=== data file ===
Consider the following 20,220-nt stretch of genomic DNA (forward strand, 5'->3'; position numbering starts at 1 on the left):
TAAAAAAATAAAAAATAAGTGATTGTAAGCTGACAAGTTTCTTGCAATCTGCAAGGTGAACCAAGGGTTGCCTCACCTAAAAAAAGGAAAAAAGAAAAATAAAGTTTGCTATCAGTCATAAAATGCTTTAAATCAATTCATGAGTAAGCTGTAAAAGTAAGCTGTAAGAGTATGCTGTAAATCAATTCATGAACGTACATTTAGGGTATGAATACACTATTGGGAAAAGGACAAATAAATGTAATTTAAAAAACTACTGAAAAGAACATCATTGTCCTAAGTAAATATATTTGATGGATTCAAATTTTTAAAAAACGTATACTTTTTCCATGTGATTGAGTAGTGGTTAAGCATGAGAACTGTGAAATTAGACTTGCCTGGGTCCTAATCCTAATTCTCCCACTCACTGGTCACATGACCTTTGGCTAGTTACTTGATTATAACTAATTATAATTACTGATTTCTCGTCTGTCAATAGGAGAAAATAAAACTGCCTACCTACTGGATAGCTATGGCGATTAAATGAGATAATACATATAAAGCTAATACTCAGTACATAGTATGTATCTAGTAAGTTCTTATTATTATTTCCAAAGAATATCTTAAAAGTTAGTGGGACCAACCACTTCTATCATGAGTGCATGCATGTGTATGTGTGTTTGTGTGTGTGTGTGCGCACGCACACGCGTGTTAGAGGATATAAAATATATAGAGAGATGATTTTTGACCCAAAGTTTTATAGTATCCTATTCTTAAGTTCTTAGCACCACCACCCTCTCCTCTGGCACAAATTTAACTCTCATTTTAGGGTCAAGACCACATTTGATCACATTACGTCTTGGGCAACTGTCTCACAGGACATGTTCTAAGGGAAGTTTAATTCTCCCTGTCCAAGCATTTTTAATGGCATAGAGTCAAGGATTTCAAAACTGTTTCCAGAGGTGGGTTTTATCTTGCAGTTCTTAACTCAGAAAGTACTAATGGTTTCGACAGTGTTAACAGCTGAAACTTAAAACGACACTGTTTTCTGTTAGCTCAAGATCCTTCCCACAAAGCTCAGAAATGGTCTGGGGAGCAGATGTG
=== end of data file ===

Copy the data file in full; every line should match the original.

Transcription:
Consider the following 20,220-nt stretch of genomic DNA (forward strand, 5'->3'; position numbering starts at 1 on the left):
TAAAAAAATAAAAAATAAGTGATTGTAAGCTGACAAGTTTCTTGCAATCTGCAAGGTGAACCAAGGGTTGCCTCACCTAAAAAAAGGAAAAAAGAAAAATAAAGTTTGCTATCAGTCATAAAATGCTTTAAATCAATTCATGAGTAAGCTGTAAAAGTAAGCTGTAAGAGTATGCTGTAAATCAATTCATGAACGTACATTTAGGGTATGAATACACTATTGGGAAAAGGACAAATAAATGTAATTTAAAAAACTACTGAAAAGAACATCATTGTCCTAAGTAAATATATTTGATGGATTCAAATTTTTAAAAAACGTATACTTTTTCCATGTGATTGAGTAGTGGTTAAGCATGAGAACTGTGAAATTAGACTTGCCTGGGTCCTAATCCTAATTCTCCCACTCACTGGTCACATGACCTTTGGCTAGTTACTTGATTATAACTAATTATAATTACTGATTTCTCGTCTGTCAATAGGAGAAAATAAAACTGCCTACCTACTGGATAGCTATGGCGATTAAATGAGATAATACATATAAAGCTAATACTCAGTACATAGTATGTATCTAGTAAGTTCTTATTATTATTTCCAAAGAATATCTTAAAAGTTAGTGGGACCAACCACTTCTATCATGAGTGCATGCATGTGTATGTGTGTTTGTGTGTGTGTGTGCGCACGCACACGCGTGTTAGAGGATATAAAATATATAGAGAGATGATTTTTGACCCAAAGTTTTATAGTATCCTATTCTTAAGTTCTTAGCACCACCACCCTCTCCTCTGGCACAAATTTAACTCTCATTTTAGGGTCAAGACCACATTTGATCACATTACGTCTTGGGCAACTGTCTCACAGGACATGTTCTAAGGGAAGTTTAATTCTCCCTGTCCAAGCATTTTTAATGGCATAGAGTCAAGGATTTCAAAACTGTTTCCAGAGGTGGGTTTTATCTTGCAGTTCTTAACTCAGAAAGTACTAATGGTTTCGACAGTGTTAACAGCTGAAACTTAAAACGACACTGTTTTCTGTTAGCTCAAGATCCTTCCCACAAAGCTCAGAAATGGTCTGGGGAGCAGATGTG